After two hectic weeks of presentations, protests, debate, and a few resulting goals & pledges, COP 26 has ended. The conference has been hailed a success in some areas but accused of falling short in others. In this post we examine some of the key agreements and announcements made at the conference.
The World Leaders Summit
Taking place across two days shortly after COP 26 officially began, the ‘World Leaders Summit’ saw over 100 global leaders come together to make important announcements and pledges relating towards tackling climate change.
Key announcements included:
- Prior to the conference, India had declined to set targets for reaching Net Zero. However, it was announced early into COP26 that the nation would target Net Zero by 2070[i]. Significantly, India also announced a target to source 50% of its energy from renewable resources by 2030, as well as reducing the carbon intensity of the nation’s economy (the amount of goods produced per unit of energy) by 45% by 2030.
- More than 100 countries signed up to cutting emissions of methane by 3% from 2020 levels, with this targeted to happen by 2030. Termed “The Global Methane Pledge” signatories represented countries which account for nearly half of global methane emissions and 70 per cent of global GDP[ii]. Importantly, one of the 5 biggest contributors to Methane emissions, Brazil, did sign the agreement, whilst Australia declined to back the pledge, and China, Russia and India did not sign up.
- Over 100 national leaders subscribed to a pledge to halt and reverse deforestation and land degradation by the end of the decade. Such measures are vital, given that (as reported by the World Resources Institute) forests absorb almost 30% of global carbon dioxide emissions. Yet the world lost 258,000 square km of forest in 2020 alone (20 million hectares). Further, the pledge aims to restore at least 200 million hectares of forest and other ecosystems by 2030; to put this into context this equates to an area slightly larger than Mexico (196 million hectares).
Finance Industry Under Scrutiny
The conference also saw scrutiny of the finance industry’s environmental practices take centre stage:
- It was announced that 450 institutions have now signed up to the so-called Glasgow Financial Alliance for Net zero (Gfanz). Gfanz was founded in April 2021 and is led by former Bank of England Governor Mark Carney. According to Yahoo News “Financial firms that want to join the club must sign up to science-based guidelines to reach net zero emissions by 2050, have interim targets for the end of this decade for their fair share of a 50% decarbonisation target, and report on their progress. They must also publish a net-zero transition strategy and adhere to strict rules on what emissions they can offset.”[iii] Further, members of the alliance will be required to clarify to customers any strings attached to the loans they give, the investments they make, and the insurance they provide.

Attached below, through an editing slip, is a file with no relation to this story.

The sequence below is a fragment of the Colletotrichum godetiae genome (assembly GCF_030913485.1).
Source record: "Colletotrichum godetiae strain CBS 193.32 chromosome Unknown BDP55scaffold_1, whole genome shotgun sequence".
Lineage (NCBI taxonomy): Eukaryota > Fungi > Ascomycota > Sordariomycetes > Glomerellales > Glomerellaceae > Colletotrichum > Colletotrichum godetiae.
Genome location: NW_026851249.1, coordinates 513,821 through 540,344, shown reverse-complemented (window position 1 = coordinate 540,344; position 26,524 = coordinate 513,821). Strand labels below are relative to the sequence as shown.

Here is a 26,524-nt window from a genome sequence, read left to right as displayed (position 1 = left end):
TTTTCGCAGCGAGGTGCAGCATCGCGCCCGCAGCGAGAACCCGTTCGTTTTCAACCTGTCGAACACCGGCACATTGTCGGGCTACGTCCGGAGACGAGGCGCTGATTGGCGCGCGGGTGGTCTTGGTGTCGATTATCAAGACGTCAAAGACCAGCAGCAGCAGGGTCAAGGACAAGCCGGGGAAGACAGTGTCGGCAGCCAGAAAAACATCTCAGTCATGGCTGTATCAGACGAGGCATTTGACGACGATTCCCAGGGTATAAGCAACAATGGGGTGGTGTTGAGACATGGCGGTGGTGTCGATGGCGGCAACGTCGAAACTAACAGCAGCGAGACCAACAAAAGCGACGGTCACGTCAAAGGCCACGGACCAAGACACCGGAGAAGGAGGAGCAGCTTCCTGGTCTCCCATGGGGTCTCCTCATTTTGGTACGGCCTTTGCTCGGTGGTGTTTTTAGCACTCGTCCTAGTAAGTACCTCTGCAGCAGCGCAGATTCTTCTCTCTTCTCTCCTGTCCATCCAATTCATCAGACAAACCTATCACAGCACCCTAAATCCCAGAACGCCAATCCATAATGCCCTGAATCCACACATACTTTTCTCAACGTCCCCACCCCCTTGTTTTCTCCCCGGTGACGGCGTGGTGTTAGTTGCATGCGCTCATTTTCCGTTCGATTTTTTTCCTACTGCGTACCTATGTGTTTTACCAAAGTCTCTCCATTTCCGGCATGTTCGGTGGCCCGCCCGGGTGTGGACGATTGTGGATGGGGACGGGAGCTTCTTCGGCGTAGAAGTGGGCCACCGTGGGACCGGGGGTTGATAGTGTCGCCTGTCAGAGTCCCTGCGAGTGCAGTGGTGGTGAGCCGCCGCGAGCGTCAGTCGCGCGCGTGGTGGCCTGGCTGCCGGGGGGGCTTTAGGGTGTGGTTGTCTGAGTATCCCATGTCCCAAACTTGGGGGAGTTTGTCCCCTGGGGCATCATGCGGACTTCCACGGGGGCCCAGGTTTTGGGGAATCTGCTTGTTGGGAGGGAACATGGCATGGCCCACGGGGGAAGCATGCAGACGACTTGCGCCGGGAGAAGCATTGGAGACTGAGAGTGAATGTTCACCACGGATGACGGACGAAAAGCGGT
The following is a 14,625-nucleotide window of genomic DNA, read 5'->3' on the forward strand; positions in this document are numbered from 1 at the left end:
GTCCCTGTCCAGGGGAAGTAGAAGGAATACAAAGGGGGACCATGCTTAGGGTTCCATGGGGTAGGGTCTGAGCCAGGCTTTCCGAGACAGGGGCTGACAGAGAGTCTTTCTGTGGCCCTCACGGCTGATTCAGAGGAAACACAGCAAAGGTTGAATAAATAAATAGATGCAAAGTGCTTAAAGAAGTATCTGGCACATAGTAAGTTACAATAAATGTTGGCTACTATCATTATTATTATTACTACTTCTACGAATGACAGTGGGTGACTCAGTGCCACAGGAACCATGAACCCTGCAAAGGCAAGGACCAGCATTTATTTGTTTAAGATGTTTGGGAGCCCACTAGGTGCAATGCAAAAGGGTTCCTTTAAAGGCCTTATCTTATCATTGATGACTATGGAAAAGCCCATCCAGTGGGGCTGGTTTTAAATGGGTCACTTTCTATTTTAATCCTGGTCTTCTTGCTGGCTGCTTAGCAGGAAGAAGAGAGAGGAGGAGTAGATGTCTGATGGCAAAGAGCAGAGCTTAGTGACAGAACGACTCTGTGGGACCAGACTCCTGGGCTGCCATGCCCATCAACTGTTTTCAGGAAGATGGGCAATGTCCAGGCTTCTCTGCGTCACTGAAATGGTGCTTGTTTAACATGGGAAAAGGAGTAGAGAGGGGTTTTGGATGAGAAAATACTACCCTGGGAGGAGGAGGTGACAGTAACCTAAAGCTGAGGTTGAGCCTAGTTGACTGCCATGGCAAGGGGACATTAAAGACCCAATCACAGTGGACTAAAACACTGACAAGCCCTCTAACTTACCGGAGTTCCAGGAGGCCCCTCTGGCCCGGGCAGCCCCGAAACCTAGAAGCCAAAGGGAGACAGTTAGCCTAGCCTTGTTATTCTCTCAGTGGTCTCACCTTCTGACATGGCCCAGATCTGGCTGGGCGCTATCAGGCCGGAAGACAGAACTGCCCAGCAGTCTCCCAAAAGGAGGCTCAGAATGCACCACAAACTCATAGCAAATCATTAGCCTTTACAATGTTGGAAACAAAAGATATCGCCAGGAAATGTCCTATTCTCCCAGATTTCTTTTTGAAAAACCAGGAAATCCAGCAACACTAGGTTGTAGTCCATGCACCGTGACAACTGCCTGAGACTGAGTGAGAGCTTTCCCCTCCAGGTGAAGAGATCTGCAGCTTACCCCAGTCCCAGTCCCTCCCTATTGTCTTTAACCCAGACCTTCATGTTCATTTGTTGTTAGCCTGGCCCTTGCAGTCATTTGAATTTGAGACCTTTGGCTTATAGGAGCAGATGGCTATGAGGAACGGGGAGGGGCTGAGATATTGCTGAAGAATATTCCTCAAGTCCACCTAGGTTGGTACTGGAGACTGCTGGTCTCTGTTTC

- Whilst the financial sector has been under criticism for its operations around the fossil fuel sector, Gfanz is placing an early focus on three key sectors – aviation, steel, and oil and gas – working with companies in these areas to create Net zero strategies.
- Additionally, the UK’s Chancellor of the Exchequer, Rishi Sunak, announced that all listed companies in Britain will have to produce a strategy to reduce their carbon emissions or face fines. According to the Times “In moves to make the UK the first carbon neutral financial centre, firms, investors and banks will be required to detail how they will move towards becoming net zero.”[iv]
Conclusion of the Climate Talks: Pact Agreed but With Watered-Down Pledges
The conference ended with a drive to agree to a new climate deal, and this was achieved- The 'Glasgow Climate Pact' signed by over 200 nations. The agreement calls on all countries to set new climate targets by the end of 2022, as well as for the phasing-down of unabated coal use.
However, the pact suffered from a dramatic last-minute push by India and China, two of the world’s biggest polluters, to water down language on coal from “phase-out” of unabated coal use, to “phase-down,”. As Bloomberg reports: “Several countries, including Switzerland and the Marshall Islands, immediately complained that other delegations had been blocked from re-opening the text, while India had its way in a late adjustment. ‘I apologize for the way this process has unfolded, and I am deeply sorry,’ Alok Sharma, COP 26 President said. ‘I also understand the deep disappointment. But as you have already noted, it’s also vital that we protect this package.’”[v]
There are positives; for one the language used in the pact is significant, in that for the first time it mentions the role of fossil fuels in the climate change, something which even the 2016 Paris Agreement was unable to achieve. Additionally, it was the first time that the big three polluters- China, the US, and India, all agreed to Net Zero targets.
Greenpeace International Executive Director, Jennifer Morgan, stated:
"It's meek, it's weak and the 1.5C goal [the limiting of global temperature increase] is only just alive, but a signal has been sent that the era of coal is ending. And that matters,"[vi]
There is further hope- very early into COP 26, countries had already floated the idea of returning to the table in 2022 with better pledges, and the final text says countries should ‘revisit and strengthen the 2030 targets’ as necessary to align with the Paris Agreement temperature goal by the end of 2022. As such, environmentalists, leaders, and those nations most at risk from climate change, will be lobbying to get the right people around the table next year, for the discussions at COP 27.